“Write, therefore, what you have seen, what is now and what will take place later. The mystery of the seven stars that you saw in my right hand and of the seven golden lampstands is this: The seven stars are the angels of the seven churches, and the seven lampstands are the seven churches. (New International Version)

“Let every man and woman count himself immortal. Let him catch the revelation of Jesus in his resurrection. Let him say not merely, ‘Christ is risen,’ but ‘I shall rise.’”

Phillips Brooks (1835-1893)

Easter Sunday may have come and gone, but the church remains in the season called “Eastertide,” which extends forty days until celebrating Christ’s ascension to heaven. This means that Easter is not just a one day affair; it is a joyous time of focusing on new life and exulting in the resurrected Lord. 

The Apostle John had a vision of the resurrected Jesus in his glory. Although John was quivering in his sandals, the Lord assured him that he need not be afraid. Christ is not dead but living.

Jesus is alive! Since Christ is risen, God’s people are united with him in his resurrection. That means the church is alive. Yes, the church is a-l-i-v-e, alive! 

The term “dead church” gets bantered around quite a bit these days. But that is really an oxymoron; a genuine Christ redeemed Body of believers cannot possibly be dead; they are alive! 

If a church is dead, it is not a church. It could be a country club, a benevolent organization, and even a moral institution, but a church is not a church if it is dead because Jesus is alive, and his Body is anything but dead.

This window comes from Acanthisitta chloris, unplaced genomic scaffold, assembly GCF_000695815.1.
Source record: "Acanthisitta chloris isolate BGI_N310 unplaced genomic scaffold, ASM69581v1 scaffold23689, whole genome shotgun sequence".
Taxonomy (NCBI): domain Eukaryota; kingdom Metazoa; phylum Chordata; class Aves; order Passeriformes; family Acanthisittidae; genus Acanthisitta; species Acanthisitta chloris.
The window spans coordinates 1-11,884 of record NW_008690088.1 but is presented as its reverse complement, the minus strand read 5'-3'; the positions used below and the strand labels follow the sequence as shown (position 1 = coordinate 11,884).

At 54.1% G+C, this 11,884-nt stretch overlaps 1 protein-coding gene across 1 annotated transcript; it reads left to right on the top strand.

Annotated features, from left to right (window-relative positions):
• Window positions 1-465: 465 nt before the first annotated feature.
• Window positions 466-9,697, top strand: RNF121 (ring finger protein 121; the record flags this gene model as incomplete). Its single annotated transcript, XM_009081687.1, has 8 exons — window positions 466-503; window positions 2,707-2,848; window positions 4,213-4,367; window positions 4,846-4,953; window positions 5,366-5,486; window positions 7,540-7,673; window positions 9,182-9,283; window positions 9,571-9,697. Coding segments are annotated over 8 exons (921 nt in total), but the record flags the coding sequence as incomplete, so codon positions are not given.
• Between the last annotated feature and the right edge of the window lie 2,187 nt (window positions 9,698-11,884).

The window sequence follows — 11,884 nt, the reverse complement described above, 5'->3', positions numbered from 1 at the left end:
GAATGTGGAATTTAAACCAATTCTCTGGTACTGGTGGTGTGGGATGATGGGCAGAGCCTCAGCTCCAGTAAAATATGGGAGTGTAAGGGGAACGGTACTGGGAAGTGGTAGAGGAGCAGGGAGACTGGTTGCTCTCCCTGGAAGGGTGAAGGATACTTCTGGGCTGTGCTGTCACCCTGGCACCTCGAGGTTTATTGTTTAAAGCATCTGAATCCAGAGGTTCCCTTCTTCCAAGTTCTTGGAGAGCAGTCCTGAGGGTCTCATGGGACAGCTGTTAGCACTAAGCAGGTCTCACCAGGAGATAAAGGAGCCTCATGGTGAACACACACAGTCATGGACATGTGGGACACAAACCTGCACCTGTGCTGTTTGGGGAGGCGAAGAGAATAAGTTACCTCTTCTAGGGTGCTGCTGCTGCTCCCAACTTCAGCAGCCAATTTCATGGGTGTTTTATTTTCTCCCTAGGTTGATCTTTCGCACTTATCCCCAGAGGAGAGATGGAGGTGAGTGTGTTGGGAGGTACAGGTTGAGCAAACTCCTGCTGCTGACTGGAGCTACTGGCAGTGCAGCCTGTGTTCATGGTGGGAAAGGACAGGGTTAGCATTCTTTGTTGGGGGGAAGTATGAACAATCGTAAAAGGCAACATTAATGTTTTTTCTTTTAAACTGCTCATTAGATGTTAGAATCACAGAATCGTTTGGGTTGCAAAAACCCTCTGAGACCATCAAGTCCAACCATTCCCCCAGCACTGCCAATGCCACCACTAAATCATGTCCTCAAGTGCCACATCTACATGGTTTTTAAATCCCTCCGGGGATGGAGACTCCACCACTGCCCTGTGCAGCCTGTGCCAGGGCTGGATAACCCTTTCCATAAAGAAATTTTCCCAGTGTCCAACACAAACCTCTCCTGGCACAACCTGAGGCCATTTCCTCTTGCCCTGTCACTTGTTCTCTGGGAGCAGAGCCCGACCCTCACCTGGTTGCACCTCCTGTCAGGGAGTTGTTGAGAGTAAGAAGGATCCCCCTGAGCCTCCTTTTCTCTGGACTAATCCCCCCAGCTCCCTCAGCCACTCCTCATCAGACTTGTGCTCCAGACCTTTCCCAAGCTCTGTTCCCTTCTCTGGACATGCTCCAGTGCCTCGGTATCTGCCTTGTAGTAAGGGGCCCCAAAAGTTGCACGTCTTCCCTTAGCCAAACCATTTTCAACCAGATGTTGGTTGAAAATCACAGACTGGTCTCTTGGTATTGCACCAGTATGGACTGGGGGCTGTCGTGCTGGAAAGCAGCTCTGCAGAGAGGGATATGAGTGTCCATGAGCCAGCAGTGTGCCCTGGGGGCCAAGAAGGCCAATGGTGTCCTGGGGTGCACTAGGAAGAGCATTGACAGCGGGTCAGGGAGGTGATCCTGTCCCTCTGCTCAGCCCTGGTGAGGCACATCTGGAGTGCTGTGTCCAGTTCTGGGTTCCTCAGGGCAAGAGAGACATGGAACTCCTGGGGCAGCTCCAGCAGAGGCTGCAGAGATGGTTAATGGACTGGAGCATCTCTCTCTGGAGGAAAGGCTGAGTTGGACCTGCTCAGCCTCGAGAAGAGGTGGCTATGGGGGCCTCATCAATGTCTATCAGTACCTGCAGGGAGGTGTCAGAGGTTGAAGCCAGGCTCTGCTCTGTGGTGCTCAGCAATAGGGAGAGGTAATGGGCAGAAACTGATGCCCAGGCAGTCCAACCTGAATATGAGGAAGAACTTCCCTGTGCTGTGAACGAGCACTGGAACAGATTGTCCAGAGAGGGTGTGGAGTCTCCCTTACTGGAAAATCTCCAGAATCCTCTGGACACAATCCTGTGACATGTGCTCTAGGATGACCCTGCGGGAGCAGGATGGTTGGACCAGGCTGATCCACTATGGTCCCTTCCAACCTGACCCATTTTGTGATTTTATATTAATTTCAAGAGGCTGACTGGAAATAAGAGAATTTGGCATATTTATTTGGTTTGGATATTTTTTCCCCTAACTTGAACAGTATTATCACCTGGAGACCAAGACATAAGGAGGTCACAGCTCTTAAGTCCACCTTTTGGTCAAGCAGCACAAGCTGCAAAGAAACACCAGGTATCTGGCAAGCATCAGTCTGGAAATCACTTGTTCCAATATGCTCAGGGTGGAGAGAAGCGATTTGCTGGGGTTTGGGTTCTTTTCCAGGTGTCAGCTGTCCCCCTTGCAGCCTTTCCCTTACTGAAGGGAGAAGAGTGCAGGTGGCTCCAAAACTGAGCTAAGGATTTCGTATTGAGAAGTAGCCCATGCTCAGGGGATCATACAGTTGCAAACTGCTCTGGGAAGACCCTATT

Christians have life in Jesus Christ. We are alive forevermore because Jesus will never again die. So, then, we are to live as vigorous and vibrant believers. 

What things will you do differently since you know you cannot die? 

How will the knowledge of your eternal alive-ness impact you today and every day? 

The truth is: We have been raised with Christ to new life; we cannot die because death no longer has mastery over us. We can now live by faith in the Son of God who loved us and gave himself for us.

Just as Christ was raised from the dead through the glory of the Father, we too may live a new life.

For if we have been united with him in a death like his, we will certainly also be united with him in a resurrection like his. For we know that our old self was crucified with him so that the body ruled by sin might be done away with, that we should no longer be slaves to sin—because anyone who has died has been set free from sin.

Now if we died with Christ, we believe that we will also live with him. For we know that since Christ was raised from the dead, he cannot die again; death no longer has mastery over him. The death he died, he died to sin once for all; but the life he lives, he lives to God.

In the same way, count yourselves dead to sin but alive to God in Christ Jesus. (Romans 6:4-11, NIV)

“The glory of God is a person fully alive, and the life of a person is the vision of God.”

St. Irenaeus (130-202, C.E.)

Humanity’s alive-ness is what most fully displays the glory of God on this earth. Christ living within the believer is a powerful and potent manifestation of God’s goodness.

Whereas we may think that great miracles are the best sign of God’s presence and power in the world, the truth is that being full alive, and living into the new life we possess, is a bright light which shows the way of transformation to a fallen planet in the vice grip of sin, death, and hell.

God’s generosity, wisdom, and love are supremely viewed with the changed life of an individual. Living life to the full in this post-resurrection era, influences how we treat one another because we nobly honor our fellow humanity as people bearing the divine image of God.

We, therefore, in our alive-ness, seek to understand one another because we know that each person around us is worth understanding. Our being fully alive moves us to cultivate a virtuous life, knowing that a life well-lived is the best witness to God’s glory.

Believers raised with Christ are filled with joy, realizing that living is in itself a great good. We hope to carry this joy into the world and bear witness to the beauty of each human life.

O God, as people fully alive, make us bold in love, courageous in hope, and whole in faith. May the blessing of God almighty – Father, Son, and Spirit – be upon the Church everywhere, today and always, through Christ our risen Lord. Amen.